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Should it be up to you to insulate your rented property? 1

Should it be up to you to insulate your rented property?

As everybody is aware, improper insulation of your home can lead to lower energy efficiency, along with spiking costs for the person residing in the actual home. For those who own their own home, investing in better insulation is surely a worthy investment for the future. For somebody renting their property however, the home they are currently in may not be their home forever. For some, their time in the property may only be a case of a single-year contract agreement, so does it really seem fair that it falls to the responsibility of the tenant, and not the landlord, for footing the extra bills of poorly insulated rented homes?

Good news, sort of.

From April of next year, landlords will no longer be allowed to rent out poorly insulated homes, in an effort to support tenants in more vulnerable positions. This sounds great, and must have been a fairly simple concept for politicians to score some points with the public, and yet there is a flaw to the motion – landlords have been able to apply for an exemption from government. This exemption may lead to thousands of the 300,000 homes affected not being upgraded, and has been reported to be potentially costing tenants £1bn over the next five years. The deadline for the applications was 1 October, although there is no reason that each landlord of the 300,000 homes could not have a successful exemption, leading the real question to be why these applications were made available in the first place?

A bit more personal

It is understandable, in a sense, for somebody in business wishing to save themselves money. It’s the entire basis of being economical surely? This is fair to say as a broad comment, but when the business in question involves people, such as rental properties, there should also be an ethical weight to each cost-reducing initiative. Not to jump to extremes, but the Grenfell Tower incident earlier this year is a poignant example of how cost-reduction can be a road to dark consequences. It is not simply a case of keeping business costs down, there should be a more moral basis for landlords. They are not just renting a property, they are housing people, and in the case of these 300,000 homes, more often than not the tenants footing the bill are those who can least afford to do so. Taking away a moral compass, it’s not fair for any tenant!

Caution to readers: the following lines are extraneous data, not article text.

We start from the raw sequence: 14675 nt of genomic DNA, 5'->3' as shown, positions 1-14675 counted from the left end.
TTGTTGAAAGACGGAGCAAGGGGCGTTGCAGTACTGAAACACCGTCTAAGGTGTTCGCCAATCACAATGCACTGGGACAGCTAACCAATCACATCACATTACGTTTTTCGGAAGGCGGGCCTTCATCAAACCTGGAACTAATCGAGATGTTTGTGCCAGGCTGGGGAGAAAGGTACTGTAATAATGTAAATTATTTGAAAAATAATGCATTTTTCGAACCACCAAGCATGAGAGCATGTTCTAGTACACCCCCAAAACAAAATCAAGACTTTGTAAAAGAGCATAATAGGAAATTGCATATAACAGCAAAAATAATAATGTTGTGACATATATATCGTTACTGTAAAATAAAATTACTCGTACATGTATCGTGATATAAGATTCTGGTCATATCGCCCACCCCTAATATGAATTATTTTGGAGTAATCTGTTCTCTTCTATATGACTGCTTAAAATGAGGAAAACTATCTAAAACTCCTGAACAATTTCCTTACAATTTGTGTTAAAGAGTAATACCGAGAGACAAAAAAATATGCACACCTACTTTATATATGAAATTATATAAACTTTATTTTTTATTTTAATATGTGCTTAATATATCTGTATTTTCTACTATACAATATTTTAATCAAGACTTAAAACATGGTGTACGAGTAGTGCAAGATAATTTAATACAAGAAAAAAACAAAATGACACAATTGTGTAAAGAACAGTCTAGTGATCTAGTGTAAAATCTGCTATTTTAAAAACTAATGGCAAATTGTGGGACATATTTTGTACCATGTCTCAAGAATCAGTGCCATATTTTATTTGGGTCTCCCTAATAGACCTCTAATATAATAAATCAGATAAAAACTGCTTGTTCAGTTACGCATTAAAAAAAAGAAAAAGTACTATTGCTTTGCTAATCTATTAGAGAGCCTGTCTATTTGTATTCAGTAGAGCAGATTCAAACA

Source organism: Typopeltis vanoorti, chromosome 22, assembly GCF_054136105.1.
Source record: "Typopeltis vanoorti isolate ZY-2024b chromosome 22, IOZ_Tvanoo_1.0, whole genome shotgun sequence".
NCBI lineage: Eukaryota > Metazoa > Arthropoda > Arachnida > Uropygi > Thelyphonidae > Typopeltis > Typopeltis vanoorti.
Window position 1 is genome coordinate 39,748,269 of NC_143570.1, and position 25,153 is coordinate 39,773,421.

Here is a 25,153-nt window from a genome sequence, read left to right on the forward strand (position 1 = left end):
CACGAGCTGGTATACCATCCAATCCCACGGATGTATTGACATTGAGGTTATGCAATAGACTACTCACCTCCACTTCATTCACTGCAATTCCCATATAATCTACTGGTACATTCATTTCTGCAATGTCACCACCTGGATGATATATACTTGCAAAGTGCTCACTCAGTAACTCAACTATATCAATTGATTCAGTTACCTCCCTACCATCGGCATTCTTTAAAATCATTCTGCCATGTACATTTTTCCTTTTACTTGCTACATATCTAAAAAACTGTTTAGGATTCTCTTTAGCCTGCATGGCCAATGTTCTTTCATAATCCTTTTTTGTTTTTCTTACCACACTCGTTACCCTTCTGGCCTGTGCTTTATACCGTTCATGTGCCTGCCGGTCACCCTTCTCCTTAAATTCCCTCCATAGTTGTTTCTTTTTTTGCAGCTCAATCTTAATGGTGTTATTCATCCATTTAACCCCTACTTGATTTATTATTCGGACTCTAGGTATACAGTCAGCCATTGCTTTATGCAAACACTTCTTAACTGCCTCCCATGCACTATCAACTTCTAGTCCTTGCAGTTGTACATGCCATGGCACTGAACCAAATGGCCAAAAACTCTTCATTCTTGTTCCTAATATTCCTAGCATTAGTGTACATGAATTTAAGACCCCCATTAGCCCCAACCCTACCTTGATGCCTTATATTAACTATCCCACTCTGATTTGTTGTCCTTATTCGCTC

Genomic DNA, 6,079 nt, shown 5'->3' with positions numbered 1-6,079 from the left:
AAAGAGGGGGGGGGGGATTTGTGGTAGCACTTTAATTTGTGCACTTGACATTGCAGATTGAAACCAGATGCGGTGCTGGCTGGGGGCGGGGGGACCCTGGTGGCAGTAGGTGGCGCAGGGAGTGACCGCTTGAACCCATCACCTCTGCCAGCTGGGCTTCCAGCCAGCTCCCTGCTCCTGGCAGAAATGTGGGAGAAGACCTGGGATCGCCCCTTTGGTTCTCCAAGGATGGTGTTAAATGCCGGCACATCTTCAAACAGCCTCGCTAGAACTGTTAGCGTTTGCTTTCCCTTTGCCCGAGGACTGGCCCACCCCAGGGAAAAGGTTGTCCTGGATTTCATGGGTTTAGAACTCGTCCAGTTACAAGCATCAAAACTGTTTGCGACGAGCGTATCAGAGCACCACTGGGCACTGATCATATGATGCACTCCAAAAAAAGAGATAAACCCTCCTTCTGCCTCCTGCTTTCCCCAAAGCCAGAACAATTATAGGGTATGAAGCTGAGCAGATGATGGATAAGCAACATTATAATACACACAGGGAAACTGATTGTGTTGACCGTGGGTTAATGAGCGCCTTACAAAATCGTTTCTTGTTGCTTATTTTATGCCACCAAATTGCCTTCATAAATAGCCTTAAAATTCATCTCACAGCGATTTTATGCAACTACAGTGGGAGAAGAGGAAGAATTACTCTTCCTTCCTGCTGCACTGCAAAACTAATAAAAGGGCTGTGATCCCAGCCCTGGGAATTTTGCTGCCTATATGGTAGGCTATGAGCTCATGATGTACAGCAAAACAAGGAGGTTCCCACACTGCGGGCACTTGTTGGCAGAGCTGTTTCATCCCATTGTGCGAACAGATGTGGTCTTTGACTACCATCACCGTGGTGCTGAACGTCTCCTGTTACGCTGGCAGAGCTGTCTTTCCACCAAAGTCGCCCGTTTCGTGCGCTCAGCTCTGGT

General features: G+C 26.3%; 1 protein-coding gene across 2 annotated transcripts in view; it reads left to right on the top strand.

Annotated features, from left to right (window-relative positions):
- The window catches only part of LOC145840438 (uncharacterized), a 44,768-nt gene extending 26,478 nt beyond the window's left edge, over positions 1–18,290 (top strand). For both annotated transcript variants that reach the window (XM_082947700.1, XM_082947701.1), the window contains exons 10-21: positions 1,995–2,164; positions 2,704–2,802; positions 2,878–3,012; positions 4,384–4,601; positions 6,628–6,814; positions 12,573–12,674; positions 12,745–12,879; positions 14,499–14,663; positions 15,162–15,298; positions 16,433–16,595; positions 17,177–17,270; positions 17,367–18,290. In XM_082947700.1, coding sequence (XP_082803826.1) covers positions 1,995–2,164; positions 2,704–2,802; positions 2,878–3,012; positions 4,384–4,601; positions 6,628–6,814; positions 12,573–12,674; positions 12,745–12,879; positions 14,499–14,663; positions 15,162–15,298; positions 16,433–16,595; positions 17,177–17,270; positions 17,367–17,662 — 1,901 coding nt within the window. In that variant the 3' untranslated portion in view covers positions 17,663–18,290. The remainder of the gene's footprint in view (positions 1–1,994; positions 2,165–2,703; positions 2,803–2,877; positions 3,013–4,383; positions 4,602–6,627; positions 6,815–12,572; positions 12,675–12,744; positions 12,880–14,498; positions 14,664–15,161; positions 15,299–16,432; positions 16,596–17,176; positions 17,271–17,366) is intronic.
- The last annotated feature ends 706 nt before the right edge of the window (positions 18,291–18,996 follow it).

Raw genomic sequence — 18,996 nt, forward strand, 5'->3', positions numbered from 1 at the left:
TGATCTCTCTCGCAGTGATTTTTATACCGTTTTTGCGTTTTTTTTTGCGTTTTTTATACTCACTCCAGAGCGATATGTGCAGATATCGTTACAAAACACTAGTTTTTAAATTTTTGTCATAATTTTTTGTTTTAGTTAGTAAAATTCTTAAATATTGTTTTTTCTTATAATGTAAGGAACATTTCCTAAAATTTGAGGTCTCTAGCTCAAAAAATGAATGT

A start at least

Yes, the applications for exemption are definitely subject to controversy, but what is also there now the deadline has passed is solid legislation preventing any landlords from doing this in the future. This is a dirty mark in the beginning of what is a positive initiative for not only low income tenants, but tenants across the country. It seems ridiculous that landlords have been able to do this up until this point, but let’s appreciate this for the victory that it is for rented properties nationwide!

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